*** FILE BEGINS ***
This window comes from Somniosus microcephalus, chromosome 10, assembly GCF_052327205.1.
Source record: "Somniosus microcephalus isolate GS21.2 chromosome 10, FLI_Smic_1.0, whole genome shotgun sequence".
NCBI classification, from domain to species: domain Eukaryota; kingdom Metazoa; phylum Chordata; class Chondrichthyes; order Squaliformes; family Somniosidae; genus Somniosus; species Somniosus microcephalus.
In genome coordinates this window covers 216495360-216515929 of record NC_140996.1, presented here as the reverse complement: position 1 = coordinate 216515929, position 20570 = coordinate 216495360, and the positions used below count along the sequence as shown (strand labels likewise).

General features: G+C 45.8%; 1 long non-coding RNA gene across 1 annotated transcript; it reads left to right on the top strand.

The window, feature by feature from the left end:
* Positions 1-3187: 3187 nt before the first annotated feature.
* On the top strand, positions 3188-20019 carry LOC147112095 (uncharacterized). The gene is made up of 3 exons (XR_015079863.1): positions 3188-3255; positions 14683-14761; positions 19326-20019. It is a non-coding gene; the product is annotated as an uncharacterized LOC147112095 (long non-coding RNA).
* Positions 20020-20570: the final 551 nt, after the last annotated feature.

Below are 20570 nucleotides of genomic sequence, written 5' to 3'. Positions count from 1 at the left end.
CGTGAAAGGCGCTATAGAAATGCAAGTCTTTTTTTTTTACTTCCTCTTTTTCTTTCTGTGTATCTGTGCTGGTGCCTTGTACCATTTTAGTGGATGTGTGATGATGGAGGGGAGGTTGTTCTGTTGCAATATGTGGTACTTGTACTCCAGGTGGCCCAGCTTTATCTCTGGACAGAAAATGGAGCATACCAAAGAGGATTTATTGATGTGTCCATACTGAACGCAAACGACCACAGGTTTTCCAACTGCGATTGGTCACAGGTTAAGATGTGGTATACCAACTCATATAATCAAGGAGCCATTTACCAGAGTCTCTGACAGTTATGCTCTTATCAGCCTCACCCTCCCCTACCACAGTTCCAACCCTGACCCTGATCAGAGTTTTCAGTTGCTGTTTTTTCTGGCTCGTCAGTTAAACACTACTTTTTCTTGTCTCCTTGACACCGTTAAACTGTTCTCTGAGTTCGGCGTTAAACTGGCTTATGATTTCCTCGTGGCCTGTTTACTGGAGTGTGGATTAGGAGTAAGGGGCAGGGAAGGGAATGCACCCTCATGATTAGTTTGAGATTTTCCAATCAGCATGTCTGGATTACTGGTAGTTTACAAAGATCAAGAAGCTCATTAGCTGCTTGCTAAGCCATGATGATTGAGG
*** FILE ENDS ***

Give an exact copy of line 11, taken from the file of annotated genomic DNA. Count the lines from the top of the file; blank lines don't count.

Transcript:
CGTGAAAGGCGCTATAGAAATGCAAGTCTTTTTTTTTTACTTCCTCTTTTTCTTTCTGTGTATCTGTGCTGGTGCCTTGTACCATTTTAGTGGATGTGTGATGATGGAGGGGAGGTTGTTCTGTTGCAATATGTGGTACTTGTACTCCAGGTGGCCCAGCTTTATCTCTGGACAGAAAATGGAGCATACCAAAGAGGATTTATTGATGTGTCCATACTGAACGCAAACGACCACAGGTTTTCCAACTGCGATTGGTCACAGGTTAAGATGTGGTATACCAACTCATATAATCAAGGAGCCATTTACCAGAGTCTCTGACAGTTATGCTCTTATCAGCCTCACCCTCCCCTACCACAGTTCCAACCCTGACCCTGATCAGAGTTTTCAGTTGCTGTTTTTTCTGGCTCGTCAGTTAAACACTACTTTTTCTTGTCTCCTTGACACCGTTAAACTGTTCTCTGAGTTCGGCGTTAAACTGGCTTATGATTTCCTCGTGGCCTGTTTACTGGAGTGTGGATTAGGAGTAAGGGGCAGGGAAGGGAATGCACCCTCATGATTAGTTTGAGATTTTCCAATCAGCATGTCTGGATTACTGGTAGTTTACAAAGATCAAGAAGCTCATTAGCTGCTTGCTAAGCCATGATGATTGAGG